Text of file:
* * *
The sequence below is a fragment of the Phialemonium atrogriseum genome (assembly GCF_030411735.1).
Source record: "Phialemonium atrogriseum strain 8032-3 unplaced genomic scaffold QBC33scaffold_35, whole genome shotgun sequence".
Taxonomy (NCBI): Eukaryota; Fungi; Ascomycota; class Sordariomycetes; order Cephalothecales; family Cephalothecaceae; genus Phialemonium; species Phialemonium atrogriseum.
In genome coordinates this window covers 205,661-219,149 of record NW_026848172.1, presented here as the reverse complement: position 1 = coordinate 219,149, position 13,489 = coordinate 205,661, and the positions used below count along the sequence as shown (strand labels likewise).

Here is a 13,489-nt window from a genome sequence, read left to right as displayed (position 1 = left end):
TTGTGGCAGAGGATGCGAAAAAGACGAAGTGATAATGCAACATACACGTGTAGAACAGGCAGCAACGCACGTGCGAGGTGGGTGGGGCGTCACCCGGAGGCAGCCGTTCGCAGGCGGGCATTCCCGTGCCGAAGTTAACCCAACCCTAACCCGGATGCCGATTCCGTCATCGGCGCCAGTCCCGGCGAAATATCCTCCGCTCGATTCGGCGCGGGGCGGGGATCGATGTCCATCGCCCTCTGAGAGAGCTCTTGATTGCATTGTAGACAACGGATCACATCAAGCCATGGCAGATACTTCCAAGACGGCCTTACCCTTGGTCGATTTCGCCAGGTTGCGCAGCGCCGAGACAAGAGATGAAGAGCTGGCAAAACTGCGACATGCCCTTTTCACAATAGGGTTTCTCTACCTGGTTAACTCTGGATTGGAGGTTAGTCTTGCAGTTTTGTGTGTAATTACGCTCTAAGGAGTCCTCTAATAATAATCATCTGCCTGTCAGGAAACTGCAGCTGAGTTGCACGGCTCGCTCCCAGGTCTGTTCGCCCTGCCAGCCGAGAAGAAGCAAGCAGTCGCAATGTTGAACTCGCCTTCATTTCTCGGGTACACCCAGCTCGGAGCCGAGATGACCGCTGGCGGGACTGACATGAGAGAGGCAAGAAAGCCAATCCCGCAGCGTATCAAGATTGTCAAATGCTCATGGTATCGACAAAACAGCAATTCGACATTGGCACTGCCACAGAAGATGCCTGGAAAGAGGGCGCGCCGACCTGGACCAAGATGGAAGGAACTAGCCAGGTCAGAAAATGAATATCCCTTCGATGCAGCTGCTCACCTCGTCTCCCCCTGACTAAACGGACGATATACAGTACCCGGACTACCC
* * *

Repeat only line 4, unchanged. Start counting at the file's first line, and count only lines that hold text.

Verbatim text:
In genome coordinates this window covers 205,661-219,149 of record NW_026848172.1, presented here as the reverse complement: position 1 = coordinate 219,149, position 13,489 = coordinate 205,661, and the positions used below count along the sequence as shown (strand labels likewise).